So it's pretty seamless integrating Apple Pay on the client side and I just wanted to go over a couple of interesting things that I encountered when doing this implementation. If you have a custom in-app checkout flow as well as wanna use Apple Pay, you have to include those buttons side by side and they have to be of the same size. So right here we have our Apple Pay button and our in-app checkout button and they're the same size which is specified in the human interface guidelines and it's also okay with Apple if you wanna make the Apple Pay button larger than yours.

To protect the user's privacy, you only get the full contact information after authorizing the payment. So after the user actually puts their finger down on touch ID. Before that, you get a subset of the contact information. You'll get city, state, zip code and country and hopefully, that should be enough for you to update your tax and pull for qualified shipping methods. Payment summary item amounts are stored as NSDecimalNumber’s and this is a base ten representation of the amount. It's slightly less convenient to initialize in a float or a double, but, of course, floats or doubles mean base two are not accurate enough for financial calculations. So for example .42 in a float is actually .41 with many 9s, so these can lead to errors that we don't really want.


Finally, of course with new APIs there are some debugger issues. I've noticed that when building from Xcode to my device and I'm attached to the debugger, sometimes Apple Pay doesn't recognize my device as being Apple Pay-enabled and I'm not sure why that is. So it's sort of unfortunate. If you run into this, just disconnect your device and test without the debugger. 

Finally, that's the end of my talk. I wish Apple Pay came preloaded with some of U2's money instead of their songs so look out for the next keynote, you never know what they might announce. I’d love to hear about any of your experiences integrating Apple Pay and take any questions that you might have.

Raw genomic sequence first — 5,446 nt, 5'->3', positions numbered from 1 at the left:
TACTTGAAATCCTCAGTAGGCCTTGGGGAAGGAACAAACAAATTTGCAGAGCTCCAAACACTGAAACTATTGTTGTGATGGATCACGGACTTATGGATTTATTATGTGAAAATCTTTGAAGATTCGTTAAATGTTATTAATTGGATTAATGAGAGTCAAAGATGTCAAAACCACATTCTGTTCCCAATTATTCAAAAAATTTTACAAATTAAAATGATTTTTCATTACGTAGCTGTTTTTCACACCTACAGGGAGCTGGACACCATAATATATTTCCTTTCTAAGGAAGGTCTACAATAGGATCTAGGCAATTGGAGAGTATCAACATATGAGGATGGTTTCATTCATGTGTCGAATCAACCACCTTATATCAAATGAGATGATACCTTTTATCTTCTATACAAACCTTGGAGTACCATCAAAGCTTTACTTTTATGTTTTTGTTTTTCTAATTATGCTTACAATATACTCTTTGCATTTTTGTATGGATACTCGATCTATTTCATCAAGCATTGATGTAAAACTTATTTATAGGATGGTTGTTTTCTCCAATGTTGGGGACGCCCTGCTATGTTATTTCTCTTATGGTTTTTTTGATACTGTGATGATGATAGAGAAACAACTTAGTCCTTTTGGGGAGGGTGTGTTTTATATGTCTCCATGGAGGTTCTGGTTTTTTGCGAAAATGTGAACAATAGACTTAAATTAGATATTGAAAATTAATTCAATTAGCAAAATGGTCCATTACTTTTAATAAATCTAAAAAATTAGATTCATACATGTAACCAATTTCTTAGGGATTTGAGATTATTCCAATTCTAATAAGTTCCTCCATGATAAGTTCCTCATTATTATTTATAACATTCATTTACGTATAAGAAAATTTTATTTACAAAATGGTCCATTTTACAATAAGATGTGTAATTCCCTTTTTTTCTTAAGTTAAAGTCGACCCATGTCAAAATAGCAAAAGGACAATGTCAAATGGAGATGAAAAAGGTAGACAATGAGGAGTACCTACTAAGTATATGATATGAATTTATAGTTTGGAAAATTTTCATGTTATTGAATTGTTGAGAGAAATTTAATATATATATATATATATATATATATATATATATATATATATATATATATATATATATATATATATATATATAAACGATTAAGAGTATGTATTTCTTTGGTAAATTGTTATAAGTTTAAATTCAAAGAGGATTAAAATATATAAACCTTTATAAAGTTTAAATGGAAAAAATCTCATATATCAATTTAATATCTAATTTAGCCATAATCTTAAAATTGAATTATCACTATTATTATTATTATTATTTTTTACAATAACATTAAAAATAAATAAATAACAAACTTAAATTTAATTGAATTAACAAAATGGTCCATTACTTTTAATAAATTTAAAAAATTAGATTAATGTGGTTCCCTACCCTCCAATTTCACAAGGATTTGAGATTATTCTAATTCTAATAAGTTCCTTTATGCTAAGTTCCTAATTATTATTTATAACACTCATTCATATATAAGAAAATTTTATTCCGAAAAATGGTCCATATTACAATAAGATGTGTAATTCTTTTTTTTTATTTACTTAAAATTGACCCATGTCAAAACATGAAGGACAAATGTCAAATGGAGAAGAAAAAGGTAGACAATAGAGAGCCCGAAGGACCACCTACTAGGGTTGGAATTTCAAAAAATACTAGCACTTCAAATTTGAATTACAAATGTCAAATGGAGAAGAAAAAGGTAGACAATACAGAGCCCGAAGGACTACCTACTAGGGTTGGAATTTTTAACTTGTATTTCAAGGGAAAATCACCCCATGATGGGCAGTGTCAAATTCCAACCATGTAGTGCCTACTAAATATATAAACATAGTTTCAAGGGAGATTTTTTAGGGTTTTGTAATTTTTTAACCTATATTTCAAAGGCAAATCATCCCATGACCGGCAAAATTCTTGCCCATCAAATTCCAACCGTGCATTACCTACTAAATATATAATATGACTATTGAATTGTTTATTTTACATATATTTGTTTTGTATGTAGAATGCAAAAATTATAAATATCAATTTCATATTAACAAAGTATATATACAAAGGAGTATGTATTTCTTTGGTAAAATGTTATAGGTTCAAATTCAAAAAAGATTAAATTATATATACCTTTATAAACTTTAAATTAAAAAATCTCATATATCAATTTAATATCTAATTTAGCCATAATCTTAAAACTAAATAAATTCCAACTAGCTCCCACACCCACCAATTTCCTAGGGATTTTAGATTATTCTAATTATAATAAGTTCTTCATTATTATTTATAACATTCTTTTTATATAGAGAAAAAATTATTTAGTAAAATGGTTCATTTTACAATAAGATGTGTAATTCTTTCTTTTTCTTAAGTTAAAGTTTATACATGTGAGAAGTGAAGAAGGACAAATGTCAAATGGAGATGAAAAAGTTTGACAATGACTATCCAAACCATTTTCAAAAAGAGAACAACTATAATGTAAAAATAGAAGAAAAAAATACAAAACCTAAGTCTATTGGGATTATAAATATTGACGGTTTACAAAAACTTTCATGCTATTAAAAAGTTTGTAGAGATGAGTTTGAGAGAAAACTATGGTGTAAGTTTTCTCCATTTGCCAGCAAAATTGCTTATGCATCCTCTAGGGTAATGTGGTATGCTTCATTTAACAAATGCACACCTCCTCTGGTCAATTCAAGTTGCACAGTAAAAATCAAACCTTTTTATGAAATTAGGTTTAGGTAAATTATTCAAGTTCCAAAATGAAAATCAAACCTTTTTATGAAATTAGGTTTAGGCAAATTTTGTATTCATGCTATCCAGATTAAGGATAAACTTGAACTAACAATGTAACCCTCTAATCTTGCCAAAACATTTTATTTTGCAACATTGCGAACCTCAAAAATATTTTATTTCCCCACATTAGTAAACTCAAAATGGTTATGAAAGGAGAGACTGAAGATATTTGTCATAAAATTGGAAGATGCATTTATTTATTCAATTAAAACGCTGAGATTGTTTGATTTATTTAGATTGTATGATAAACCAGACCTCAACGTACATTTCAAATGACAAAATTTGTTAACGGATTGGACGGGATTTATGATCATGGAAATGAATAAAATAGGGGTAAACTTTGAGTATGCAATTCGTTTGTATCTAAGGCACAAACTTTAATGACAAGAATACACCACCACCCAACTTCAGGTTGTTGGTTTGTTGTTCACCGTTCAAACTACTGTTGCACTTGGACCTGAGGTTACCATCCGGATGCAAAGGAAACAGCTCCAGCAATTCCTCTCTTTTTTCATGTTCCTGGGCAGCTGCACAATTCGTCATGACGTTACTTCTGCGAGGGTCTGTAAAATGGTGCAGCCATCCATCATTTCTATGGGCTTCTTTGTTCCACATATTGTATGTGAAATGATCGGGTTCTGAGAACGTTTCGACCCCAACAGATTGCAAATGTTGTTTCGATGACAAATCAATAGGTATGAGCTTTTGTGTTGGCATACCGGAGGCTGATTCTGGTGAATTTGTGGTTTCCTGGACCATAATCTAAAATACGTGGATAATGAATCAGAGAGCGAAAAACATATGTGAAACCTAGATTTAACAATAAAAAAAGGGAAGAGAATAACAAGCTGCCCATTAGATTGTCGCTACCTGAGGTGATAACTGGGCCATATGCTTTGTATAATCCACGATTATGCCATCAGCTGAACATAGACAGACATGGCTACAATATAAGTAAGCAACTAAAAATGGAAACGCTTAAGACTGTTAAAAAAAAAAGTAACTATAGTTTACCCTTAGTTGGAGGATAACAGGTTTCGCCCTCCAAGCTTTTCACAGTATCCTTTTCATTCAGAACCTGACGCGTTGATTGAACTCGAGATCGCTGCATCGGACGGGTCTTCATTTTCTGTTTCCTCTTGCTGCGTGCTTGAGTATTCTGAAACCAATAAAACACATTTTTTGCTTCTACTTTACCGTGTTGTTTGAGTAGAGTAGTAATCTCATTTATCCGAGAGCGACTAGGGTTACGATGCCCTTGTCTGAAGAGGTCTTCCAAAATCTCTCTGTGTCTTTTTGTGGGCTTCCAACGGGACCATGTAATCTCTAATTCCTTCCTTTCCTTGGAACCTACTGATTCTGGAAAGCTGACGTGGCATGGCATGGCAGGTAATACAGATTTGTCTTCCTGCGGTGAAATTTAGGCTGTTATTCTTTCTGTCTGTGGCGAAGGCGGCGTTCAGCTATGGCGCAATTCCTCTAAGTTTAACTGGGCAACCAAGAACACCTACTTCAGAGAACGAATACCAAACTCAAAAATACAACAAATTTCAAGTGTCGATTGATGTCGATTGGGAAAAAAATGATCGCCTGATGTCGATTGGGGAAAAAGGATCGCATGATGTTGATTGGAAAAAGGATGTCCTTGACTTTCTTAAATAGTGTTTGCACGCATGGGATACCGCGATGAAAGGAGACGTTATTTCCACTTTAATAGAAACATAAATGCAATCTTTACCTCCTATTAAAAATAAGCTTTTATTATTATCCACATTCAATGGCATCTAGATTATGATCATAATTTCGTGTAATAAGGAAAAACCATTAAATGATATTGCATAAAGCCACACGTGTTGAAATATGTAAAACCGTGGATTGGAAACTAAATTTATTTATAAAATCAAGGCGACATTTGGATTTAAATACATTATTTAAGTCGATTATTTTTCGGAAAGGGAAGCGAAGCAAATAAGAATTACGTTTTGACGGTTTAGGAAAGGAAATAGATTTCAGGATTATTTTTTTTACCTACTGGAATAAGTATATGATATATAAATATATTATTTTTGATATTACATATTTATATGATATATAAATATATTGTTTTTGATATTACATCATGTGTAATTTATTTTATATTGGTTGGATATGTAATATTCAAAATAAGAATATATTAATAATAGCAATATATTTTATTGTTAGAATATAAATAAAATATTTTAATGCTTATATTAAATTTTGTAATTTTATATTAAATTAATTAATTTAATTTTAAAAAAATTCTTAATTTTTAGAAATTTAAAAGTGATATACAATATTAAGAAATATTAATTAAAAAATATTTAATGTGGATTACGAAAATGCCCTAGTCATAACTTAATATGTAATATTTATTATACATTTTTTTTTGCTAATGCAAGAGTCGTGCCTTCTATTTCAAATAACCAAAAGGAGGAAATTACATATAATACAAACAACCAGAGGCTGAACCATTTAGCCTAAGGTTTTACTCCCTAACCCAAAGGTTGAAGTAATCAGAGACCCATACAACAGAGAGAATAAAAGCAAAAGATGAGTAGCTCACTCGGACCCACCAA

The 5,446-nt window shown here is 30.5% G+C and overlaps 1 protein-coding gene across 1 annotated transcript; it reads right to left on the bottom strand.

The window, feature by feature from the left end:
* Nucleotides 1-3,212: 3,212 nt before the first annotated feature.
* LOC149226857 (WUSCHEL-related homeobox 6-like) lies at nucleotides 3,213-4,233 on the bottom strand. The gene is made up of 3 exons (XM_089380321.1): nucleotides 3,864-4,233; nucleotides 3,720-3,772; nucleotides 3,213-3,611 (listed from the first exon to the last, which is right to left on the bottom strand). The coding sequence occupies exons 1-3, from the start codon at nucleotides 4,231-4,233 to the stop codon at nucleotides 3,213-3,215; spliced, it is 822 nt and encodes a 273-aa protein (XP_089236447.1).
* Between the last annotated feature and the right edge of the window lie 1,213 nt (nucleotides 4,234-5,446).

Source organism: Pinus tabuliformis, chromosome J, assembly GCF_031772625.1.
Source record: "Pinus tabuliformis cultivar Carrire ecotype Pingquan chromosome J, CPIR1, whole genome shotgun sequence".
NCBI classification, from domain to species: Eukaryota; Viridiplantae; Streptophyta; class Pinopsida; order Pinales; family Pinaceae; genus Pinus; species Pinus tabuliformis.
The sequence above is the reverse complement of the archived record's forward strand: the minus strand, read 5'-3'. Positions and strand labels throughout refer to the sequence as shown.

Q&A (09:57) 

Q1: When I test my application that just goes to a database, I have a phoney database and I put in phoney records and stuff. That's what I need to use to test it out to make sure everything works. What do you do when money is involved? Do you put in funny money or funny bank or how does that work?

Wendy: Yeah, it's actually interesting. The testing environment is not too developed on Apple Pay yet. You can test it in the simulator and they have simulated card types. So they'll have a simulated card for each Visa card or American Express, so that's one way you can test it. For the payment processors that I mentioned, like Stripe, Braintree, whoever, those will also offer sandbox environments so you can test transactions in the sandbox environment before going live. That's sort of one way that you can make sure that everything is up to par with the app before actually going live with payments.

Q2: Can you talk about how Apple Pay deals with cancelled payments and refunds?

Wendy: I believe that every merchant or payment processor that Apple Pay works with is required to support certain types of transactions. So they're required to support refunds, recurring payments, payments where you have to split up an order into different segments. So all merchants should be able to handle that.

Audience: And you said also PCI compliance by default using Apple Pay?

Wendy: So PCI compliance, this is another reason why it's extremely advised to use an existing payment gateway that's integrated because all of these payment processors and gateways will be PCI compliant. The alternative is to build out your own payment infrastructure for payment, receiving payments, and processing payments on your servers.  It's usually pretty involved unless you already have that in place and are already PCI compliant.